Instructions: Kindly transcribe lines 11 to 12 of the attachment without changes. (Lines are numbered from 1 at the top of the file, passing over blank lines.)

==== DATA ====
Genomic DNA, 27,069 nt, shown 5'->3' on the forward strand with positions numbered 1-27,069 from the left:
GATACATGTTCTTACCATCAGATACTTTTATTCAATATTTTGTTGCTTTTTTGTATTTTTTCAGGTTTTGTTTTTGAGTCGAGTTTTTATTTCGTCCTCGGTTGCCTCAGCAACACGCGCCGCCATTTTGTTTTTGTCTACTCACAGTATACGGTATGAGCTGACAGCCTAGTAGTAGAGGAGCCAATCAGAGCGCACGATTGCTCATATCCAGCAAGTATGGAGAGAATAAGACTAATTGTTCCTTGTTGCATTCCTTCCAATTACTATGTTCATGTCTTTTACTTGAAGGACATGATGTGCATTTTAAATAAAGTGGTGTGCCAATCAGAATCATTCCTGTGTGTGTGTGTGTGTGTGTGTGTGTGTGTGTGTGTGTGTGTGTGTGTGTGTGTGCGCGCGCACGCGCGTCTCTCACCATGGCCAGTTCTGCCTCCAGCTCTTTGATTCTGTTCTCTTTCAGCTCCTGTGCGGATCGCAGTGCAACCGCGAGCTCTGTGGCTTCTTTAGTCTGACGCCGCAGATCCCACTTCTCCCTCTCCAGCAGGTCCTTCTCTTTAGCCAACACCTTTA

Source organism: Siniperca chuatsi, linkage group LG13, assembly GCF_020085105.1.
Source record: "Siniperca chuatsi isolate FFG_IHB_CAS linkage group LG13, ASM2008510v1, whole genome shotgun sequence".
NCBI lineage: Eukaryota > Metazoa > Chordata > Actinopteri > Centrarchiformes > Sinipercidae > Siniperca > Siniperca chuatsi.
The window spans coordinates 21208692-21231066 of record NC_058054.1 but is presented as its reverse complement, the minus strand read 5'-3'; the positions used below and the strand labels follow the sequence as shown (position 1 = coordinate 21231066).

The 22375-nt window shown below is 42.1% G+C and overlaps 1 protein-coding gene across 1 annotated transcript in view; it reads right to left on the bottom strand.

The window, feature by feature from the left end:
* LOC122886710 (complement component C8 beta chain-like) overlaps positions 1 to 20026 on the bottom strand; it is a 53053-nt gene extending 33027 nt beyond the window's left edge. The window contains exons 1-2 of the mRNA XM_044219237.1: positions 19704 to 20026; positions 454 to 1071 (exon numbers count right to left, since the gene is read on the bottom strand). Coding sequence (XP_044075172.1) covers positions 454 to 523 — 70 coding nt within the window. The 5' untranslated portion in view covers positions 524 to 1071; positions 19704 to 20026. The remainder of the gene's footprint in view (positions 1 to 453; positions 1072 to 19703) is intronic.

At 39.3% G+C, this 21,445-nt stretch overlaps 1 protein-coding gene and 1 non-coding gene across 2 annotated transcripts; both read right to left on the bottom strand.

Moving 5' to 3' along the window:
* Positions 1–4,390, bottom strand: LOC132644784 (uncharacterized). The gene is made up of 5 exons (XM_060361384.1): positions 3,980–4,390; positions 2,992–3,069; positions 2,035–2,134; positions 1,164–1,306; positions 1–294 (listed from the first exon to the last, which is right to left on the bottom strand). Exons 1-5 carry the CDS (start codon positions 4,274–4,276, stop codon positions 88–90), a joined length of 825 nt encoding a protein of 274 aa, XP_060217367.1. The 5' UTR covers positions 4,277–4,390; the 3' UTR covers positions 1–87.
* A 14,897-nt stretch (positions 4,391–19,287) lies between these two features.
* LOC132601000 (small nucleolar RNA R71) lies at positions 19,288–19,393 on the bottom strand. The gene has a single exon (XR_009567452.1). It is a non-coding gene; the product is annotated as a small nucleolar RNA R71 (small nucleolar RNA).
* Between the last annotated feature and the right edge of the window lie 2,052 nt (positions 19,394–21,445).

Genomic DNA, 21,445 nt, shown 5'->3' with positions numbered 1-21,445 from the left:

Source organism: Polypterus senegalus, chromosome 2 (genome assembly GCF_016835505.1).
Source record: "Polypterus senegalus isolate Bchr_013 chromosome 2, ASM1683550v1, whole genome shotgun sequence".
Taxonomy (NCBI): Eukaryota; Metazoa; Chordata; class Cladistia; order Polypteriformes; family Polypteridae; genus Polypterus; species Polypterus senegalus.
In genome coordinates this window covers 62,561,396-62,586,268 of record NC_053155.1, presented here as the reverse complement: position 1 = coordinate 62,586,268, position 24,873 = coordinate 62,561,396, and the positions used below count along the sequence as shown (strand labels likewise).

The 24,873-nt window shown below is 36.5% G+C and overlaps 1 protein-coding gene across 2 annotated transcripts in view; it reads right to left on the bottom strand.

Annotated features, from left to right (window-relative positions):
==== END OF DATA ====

Moving 5' to 3' along the window:
* Positions 1–4,390, bottom strand: LOC132644784 (uncharacterized). The gene is made up of 5 exons (XM_060361384.1): positions 3,980–4,390; positions 2,992–3,069; positions 2,035–2,134; positions 1,164–1,306; positions 1–294 (listed from the first exon to the last, which is right to left on the bottom strand). Exons 1-5 carry the CDS (start codon positions 4,274–4,276, stop codon positions 88–90), a joined length of 825 nt encoding a protein of 274 aa, XP_060217367.1. The 5' UTR covers positions 4,277–4,390; the 3' UTR covers positions 1–87.